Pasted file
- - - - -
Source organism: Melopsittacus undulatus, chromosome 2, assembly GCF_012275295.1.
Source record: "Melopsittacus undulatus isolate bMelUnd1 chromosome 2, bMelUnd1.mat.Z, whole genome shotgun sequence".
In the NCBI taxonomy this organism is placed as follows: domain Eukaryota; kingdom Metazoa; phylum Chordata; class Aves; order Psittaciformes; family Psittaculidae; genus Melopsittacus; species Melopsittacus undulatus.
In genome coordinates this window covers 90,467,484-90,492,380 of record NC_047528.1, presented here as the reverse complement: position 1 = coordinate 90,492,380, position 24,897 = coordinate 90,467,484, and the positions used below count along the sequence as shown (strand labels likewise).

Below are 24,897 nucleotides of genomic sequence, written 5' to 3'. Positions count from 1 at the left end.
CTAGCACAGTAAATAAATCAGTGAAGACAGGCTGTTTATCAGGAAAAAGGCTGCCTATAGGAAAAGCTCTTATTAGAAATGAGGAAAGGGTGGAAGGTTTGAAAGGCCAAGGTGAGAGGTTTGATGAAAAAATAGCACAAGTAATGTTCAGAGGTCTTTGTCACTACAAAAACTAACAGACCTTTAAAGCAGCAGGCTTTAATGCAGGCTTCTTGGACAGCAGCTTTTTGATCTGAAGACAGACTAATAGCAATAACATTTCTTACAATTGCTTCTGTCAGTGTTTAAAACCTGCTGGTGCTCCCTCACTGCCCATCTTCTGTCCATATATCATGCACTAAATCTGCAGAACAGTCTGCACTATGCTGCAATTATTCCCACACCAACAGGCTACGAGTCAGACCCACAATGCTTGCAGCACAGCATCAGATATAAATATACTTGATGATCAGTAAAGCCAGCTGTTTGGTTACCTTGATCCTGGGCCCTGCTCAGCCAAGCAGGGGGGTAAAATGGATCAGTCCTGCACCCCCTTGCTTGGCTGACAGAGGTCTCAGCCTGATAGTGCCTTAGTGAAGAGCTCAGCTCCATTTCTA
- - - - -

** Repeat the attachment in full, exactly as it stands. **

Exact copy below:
Source organism: Melopsittacus undulatus, chromosome 2, assembly GCF_012275295.1.
Source record: "Melopsittacus undulatus isolate bMelUnd1 chromosome 2, bMelUnd1.mat.Z, whole genome shotgun sequence".
In the NCBI taxonomy this organism is placed as follows: domain Eukaryota; kingdom Metazoa; phylum Chordata; class Aves; order Psittaciformes; family Psittaculidae; genus Melopsittacus; species Melopsittacus undulatus.
In genome coordinates this window covers 90,467,484-90,492,380 of record NC_047528.1, presented here as the reverse complement: position 1 = coordinate 90,492,380, position 24,897 = coordinate 90,467,484, and the positions used below count along the sequence as shown (strand labels likewise).

Below are 24,897 nucleotides of genomic sequence, written 5' to 3'. Positions count from 1 at the left end.
CTAGCACAGTAAATAAATCAGTGAAGACAGGCTGTTTATCAGGAAAAAGGCTGCCTATAGGAAAAGCTCTTATTAGAAATGAGGAAAGGGTGGAAGGTTTGAAAGGCCAAGGTGAGAGGTTTGATGAAAAAATAGCACAAGTAATGTTCAGAGGTCTTTGTCACTACAAAAACTAACAGACCTTTAAAGCAGCAGGCTTTAATGCAGGCTTCTTGGACAGCAGCTTTTTGATCTGAAGACAGACTAATAGCAATAACATTTCTTACAATTGCTTCTGTCAGTGTTTAAAACCTGCTGGTGCTCCCTCACTGCCCATCTTCTGTCCATATATCATGCACTAAATCTGCAGAACAGTCTGCACTATGCTGCAATTATTCCCACACCAACAGGCTACGAGTCAGACCCACAATGCTTGCAGCACAGCATCAGATATAAATATACTTGATGATCAGTAAAGCCAGCTGTTTGGTTACCTTGATCCTGGGCCCTGCTCAGCCAAGCAGGGGGGTAAAATGGATCAGTCCTGCACCCCCTTGCTTGGCTGACAGAGGTCTCAGCCTGATAGTGCCTTAGTGAAGAGCTCAGCTCCATTTCTA